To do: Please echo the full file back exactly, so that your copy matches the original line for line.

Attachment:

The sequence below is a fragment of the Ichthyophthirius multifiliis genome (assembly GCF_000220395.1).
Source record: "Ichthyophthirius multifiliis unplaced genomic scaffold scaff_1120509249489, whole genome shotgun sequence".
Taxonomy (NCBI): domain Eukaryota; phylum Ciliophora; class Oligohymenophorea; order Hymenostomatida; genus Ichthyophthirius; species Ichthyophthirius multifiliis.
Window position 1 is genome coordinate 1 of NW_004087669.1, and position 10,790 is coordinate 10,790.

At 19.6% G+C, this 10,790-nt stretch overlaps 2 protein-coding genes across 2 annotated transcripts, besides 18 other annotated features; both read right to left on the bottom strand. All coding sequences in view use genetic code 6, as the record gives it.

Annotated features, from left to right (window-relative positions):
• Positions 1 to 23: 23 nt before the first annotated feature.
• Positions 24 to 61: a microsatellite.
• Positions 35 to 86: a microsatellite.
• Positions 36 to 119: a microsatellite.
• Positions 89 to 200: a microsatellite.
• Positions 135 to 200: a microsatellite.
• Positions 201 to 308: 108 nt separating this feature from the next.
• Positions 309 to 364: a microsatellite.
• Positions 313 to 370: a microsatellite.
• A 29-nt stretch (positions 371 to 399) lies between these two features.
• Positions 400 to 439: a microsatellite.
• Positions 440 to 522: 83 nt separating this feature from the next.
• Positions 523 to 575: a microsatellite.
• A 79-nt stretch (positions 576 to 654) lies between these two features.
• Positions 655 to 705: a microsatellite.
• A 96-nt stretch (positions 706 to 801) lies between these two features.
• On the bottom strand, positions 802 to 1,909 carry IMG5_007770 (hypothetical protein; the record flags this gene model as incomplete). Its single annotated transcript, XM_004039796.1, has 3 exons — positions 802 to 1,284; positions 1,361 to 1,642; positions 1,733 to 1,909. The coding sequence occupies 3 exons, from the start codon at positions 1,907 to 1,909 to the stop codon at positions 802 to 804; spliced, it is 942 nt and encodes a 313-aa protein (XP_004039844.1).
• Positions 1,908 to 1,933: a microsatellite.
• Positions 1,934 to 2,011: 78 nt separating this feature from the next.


The sequence below is a fragment of the Ichthyophthirius multifiliis genome (assembly GCF_000220395.1).
Source record: "Ichthyophthirius multifiliis unplaced genomic scaffold scaff_1120509249489, whole genome shotgun sequence".
Taxonomy (NCBI): domain Eukaryota; phylum Ciliophora; class Oligohymenophorea; order Hymenostomatida; genus Ichthyophthirius; species Ichthyophthirius multifiliis.
Window position 1 is genome coordinate 1 of NW_004087669.1, and position 10,790 is coordinate 10,790.

At 19.6% G+C, this 10,790-nt stretch overlaps 2 protein-coding genes across 2 annotated transcripts, besides 18 other annotated features; both read right to left on the bottom strand. All coding sequences in view use genetic code 6, as the record gives it.

Annotated features, from left to right (window-relative positions):
• Positions 1 to 23: 23 nt before the first annotated feature.
• Positions 24 to 61: a microsatellite.
• Positions 35 to 86: a microsatellite.
• Positions 36 to 119: a microsatellite.
• Positions 89 to 200: a microsatellite.
• Positions 135 to 200: a microsatellite.
• Positions 201 to 308: 108 nt separating this feature from the next.
• Positions 309 to 364: a microsatellite.
• Positions 313 to 370: a microsatellite.
• A 29-nt stretch (positions 371 to 399) lies between these two features.
• Positions 400 to 439: a microsatellite.
• Positions 440 to 522: 83 nt separating this feature from the next.
• Positions 523 to 575: a microsatellite.
• A 79-nt stretch (positions 576 to 654) lies between these two features.
• Positions 655 to 705: a microsatellite.
• A 96-nt stretch (positions 706 to 801) lies between these two features.
• On the bottom strand, positions 802 to 1,909 carry IMG5_007770 (hypothetical protein; the record flags this gene model as incomplete). Its single annotated transcript, XM_004039796.1, has 3 exons — positions 802 to 1,284; positions 1,361 to 1,642; positions 1,733 to 1,909. The coding sequence occupies 3 exons, from the start codon at positions 1,907 to 1,909 to the stop codon at positions 802 to 804; spliced, it is 942 nt and encodes a 313-aa protein (XP_004039844.1).
• Positions 1,908 to 1,933: a microsatellite.
• Positions 1,934 to 2,011: 78 nt separating this feature from the next.